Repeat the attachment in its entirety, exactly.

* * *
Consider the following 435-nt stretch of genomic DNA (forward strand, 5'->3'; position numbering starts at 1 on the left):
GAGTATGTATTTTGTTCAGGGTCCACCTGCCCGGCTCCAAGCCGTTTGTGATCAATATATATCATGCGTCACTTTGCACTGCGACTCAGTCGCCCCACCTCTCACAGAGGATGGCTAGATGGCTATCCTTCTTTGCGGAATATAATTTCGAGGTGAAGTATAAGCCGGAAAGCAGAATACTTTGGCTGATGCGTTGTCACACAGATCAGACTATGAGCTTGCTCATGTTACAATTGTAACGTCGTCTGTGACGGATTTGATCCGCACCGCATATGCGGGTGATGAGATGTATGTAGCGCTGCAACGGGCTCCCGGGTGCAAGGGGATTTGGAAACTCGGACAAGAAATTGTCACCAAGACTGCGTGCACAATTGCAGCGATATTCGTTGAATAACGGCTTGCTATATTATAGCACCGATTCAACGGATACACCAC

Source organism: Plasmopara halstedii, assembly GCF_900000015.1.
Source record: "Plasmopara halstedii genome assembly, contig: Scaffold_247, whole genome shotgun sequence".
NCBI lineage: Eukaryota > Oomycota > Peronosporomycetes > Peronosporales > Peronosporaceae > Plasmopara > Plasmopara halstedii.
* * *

Consider the following 435-nt stretch of genomic DNA (forward strand, 5'->3'; position numbering starts at 1 on the left):
GAGTATGTATTTTGTTCAGGGTCCACCTGCCCGGCTCCAAGCCGTTTGTGATCAATATATATCATGCGTCACTTTGCACTGCGACTCAGTCGCCCCACCTCTCACAGAGGATGGCTAGATGGCTATCCTTCTTTGCGGAATATAATTTCGAGGTGAAGTATAAGCCGGAAAGCAGAATACTTTGGCTGATGCGTTGTCACACAGATCAGACTATGAGCTTGCTCATGTTACAATTGTAACGTCGTCTGTGACGGATTTGATCCGCACCGCATATGCGGGTGATGAGATGTATGTAGCGCTGCAACGGGCTCCCGGGTGCAAGGGGATTTGGAAACTCGGACAAGAAATTGTCACCAAGACTGCGTGCACAATTGCAGCGATATTCGTTGAATAACGGCTTGCTATATTATAGCACCGATTCAACGGATACACCAC

Source organism: Plasmopara halstedii, assembly GCF_900000015.1.
Source record: "Plasmopara halstedii genome assembly, contig: Scaffold_247, whole genome shotgun sequence".
NCBI lineage: Eukaryota > Oomycota > Peronosporomycetes > Peronosporales > Peronosporaceae > Plasmopara > Plasmopara halstedii.